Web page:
Stamp­ing Out Sex­ual Ha­rass­ment

Here’s how in­de­pen­dent ad­vi­sors can build a cul­ture of zero tol­er­ance for gen­der dis­crim­i­na­tion, Kim­berly Foss says.

Financial Planning - - CONTENT - By Kim­berly Foss

Here’s how in­de­pen­dent ad­vi­sors can build a cul­ture of zero tol­er­ance for gen­der dis­crim­i­na­tion.

Em­pow­er­ment that comes from run­ning your own shop can pro­vide a wall of pro­tec­tion from those who would un­fairly use su­pe­rior po­si­tions as lever­age.

SEX­UAL HA­RASS­MENT IS NOT pri­mar­ily about at­trac­tion — it’s about power. Give more power to women, the rea­son­ing goes, and sex­ual ha­rass­ment grad­u­ally fades away. Un­for­tu­nately, this logic isn’t al­ways borne out. Con­sider Fi­delity.

The Bos­ton-based fi­nan­cial firm is led by sev­eral vi­sion­ary and prin­ci­pled women, in­clud­ing its CEO Abi­gail John­son and Kath­leen Mur­phy, pres­i­dent of Fi­delity Per­sonal In­vest­ing, a unit with more than 12 mil­lion cus­tomer ac­counts and $1 tril­lion in as­sets. Both women are in­cluded among For­tune mag­a­zine’s Most Pow­er­ful Women.

But even with strong fe­male lead­er­ship, Fi­delity found it­self in the throes of a sex­ual ha­rass­ment scan­dal. In Oc­to­ber, two se­nior male ex­ec­u­tives at Fi­delity left for mak­ing in­ap­pro­pri­ate com­ments amid what some de­scribe as a broader cul­ture of sex­ual dis­crim­i­na­tion and bul­ly­ing.

Fi­delity isn’t alone. Al­le­ga­tions of sex­ual ha­rass­ment and class-ac­tion law­suits have plagued re­spected Wall Street firms such as Smith Barney and Mer­rill Lynch over the past few decades. But the Fi­delity con­tro­versy could hit closer to home for in­de­pen­dent ad­vi­sors, as the firm is a ma­jor provider of clear­ing, cus­to­dial and other ser­vices .

Fi­delity says it has taken a num­ber of steps to fos­ter a re­spect­ful work en­vi­ron­ment, in­clud­ing cre­at­ing a sex­ual ha­rass­ment re­sponse com­mit­tee. “As our CEO, Abby John­son, has made clear, when al­le­ga­tions of ha­rass­ment or other in­ap­pro­pri­ate be­hav­ior are brought to our at­ten­tion, we in­ves­ti­gate them im­me­di­ately and take prompt and ap­pro­pri­ate ac­tion,” Fi­delity spokesman Vin­cent Lo­por­chio says.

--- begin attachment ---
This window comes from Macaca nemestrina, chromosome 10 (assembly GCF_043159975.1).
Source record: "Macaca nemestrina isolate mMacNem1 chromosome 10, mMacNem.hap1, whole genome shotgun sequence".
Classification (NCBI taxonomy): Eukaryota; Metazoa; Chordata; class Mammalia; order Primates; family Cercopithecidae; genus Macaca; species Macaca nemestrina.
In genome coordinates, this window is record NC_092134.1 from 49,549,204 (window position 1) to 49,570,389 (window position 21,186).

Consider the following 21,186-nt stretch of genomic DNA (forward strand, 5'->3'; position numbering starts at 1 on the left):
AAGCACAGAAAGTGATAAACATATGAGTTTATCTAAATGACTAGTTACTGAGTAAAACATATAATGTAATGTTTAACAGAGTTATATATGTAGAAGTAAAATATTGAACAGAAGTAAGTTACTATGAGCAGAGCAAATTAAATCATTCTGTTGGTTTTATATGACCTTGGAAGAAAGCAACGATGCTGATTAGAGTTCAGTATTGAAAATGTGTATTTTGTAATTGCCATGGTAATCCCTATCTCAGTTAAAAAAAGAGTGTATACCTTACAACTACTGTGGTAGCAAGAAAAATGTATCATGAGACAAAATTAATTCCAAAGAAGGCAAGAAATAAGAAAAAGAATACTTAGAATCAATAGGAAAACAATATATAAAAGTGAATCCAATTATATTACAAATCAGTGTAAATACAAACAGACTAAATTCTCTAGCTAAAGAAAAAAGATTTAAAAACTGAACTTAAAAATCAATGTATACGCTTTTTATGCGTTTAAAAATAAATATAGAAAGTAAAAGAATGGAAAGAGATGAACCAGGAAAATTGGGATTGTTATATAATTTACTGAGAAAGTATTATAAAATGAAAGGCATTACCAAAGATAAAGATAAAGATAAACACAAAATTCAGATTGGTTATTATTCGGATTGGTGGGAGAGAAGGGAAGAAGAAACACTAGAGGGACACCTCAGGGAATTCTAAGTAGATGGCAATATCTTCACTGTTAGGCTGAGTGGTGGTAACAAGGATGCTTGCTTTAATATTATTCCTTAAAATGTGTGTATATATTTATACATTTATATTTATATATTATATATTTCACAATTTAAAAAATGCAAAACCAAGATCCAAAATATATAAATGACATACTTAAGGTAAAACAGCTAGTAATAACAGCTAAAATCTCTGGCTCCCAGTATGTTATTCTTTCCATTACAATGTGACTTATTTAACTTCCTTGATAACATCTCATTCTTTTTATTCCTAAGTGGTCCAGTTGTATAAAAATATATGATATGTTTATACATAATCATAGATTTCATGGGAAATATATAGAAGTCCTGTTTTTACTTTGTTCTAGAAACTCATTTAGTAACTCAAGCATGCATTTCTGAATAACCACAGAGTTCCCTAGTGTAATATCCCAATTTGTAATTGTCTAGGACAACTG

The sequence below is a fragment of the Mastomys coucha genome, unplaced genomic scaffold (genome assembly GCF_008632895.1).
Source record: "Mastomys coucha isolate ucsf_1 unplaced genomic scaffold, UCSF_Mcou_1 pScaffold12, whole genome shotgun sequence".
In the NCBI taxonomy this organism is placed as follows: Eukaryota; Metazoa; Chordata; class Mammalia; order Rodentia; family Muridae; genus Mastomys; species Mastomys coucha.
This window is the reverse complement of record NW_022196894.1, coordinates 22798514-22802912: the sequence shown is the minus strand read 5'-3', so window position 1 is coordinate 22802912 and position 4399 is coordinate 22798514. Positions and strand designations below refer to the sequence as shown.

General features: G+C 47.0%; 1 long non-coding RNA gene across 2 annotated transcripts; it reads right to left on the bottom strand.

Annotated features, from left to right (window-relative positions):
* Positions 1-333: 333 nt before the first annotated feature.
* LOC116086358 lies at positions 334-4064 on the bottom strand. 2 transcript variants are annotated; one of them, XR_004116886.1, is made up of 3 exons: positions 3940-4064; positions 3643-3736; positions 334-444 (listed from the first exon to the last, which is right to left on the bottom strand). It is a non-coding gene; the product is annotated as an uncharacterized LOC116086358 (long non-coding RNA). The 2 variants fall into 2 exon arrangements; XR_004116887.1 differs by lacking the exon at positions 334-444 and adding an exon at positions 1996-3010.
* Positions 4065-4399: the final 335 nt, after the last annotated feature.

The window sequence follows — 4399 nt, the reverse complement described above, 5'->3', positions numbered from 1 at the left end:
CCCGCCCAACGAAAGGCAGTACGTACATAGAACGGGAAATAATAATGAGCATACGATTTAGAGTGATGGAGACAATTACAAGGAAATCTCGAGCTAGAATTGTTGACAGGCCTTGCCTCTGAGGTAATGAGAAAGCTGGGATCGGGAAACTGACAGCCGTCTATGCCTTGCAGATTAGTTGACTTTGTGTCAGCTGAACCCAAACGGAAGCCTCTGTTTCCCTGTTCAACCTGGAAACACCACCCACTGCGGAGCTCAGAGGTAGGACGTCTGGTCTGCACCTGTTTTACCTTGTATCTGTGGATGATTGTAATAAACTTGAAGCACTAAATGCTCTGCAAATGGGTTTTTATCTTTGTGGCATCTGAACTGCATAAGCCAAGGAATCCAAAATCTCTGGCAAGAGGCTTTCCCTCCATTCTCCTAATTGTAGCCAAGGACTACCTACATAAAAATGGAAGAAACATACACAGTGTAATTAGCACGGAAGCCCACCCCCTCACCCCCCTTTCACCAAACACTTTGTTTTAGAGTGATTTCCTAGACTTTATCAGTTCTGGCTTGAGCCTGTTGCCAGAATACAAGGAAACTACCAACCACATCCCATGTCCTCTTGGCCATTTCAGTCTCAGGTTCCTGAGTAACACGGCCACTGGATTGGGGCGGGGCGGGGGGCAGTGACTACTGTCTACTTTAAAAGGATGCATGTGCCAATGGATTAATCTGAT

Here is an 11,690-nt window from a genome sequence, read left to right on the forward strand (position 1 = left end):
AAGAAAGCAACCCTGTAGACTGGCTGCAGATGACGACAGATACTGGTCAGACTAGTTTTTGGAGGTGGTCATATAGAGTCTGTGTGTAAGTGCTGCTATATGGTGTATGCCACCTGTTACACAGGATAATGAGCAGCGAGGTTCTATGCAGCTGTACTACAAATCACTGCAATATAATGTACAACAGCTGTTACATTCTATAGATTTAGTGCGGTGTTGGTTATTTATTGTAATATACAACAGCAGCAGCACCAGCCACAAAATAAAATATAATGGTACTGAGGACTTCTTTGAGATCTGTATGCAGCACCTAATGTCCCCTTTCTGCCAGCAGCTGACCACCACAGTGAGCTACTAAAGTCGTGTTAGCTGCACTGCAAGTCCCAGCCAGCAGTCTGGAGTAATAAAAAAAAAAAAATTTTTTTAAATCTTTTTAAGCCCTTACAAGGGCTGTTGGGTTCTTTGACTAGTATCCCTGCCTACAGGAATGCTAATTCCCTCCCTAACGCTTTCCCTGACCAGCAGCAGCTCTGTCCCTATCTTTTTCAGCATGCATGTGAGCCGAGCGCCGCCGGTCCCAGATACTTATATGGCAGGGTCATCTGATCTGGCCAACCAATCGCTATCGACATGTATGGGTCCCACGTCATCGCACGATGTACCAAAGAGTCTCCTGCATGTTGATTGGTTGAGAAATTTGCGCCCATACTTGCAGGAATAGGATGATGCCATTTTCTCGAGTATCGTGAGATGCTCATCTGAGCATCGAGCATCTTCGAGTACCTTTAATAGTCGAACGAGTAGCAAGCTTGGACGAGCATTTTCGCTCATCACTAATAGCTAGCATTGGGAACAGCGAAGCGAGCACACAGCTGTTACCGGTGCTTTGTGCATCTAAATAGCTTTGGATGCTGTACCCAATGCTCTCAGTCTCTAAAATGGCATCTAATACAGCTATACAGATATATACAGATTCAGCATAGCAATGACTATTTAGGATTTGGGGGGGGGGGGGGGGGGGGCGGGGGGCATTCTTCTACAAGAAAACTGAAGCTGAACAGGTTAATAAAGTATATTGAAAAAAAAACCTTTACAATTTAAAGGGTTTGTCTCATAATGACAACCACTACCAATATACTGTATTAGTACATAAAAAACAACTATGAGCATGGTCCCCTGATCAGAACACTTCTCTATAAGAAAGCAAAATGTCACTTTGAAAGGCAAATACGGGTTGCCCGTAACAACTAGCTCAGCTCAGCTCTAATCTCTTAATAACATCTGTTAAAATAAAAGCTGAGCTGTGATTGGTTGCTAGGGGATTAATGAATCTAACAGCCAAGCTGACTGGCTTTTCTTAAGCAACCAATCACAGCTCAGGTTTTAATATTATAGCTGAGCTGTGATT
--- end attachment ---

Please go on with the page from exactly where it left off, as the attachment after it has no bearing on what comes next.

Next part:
Ha­rass­ment and out­raged re­sponses to it are not new, of course. In the 1980s, a male friend ad­vised me that I would not be suc­cess­ful in the fi­nan­cial in­dus­try be­cause of my gen­der, as I re­lated in my book “Wealthy by De­sign.” I wish that had been the worst thing that had hap­pened. But it wasn’t.

I re­mem­ber the fran­tic feel­ing of study­ing for my se­cu­ri­ties li­cens­ing ex­ams while run­ning the gaunt­let of sim­u­la­tions, train­ing ses­sions and other ex­er­cises that were — and in many cases, still are — part of the on­board­ing ex­pe­ri­ence for fi­nan­cial con­sul­tants.

After in­ter­view­ing with other houses, I staked ev­ery­thing on go­ing to work for Mer­rill Lynch. In the midst of this fran­tic time, I felt grate­ful when a re­gional man­ager of­fered to help me pre­pare for my ex­ams. But not long after I ar­rived at his pala­tial res­i­dence, he be­gan to try to kiss me … and worse.

When I re­fused his ad­vances and told him to call me a cab, he said that, if I left, I would never work for his firm.

I took a deep breath and said I would rather be out of a job and still have my per­sonal in­tegrity in­tact. Thank­fully, I was able to get in the cab and leave.

Mer­rill Lynch de­clined to com­ment last month about the in­ci­dent.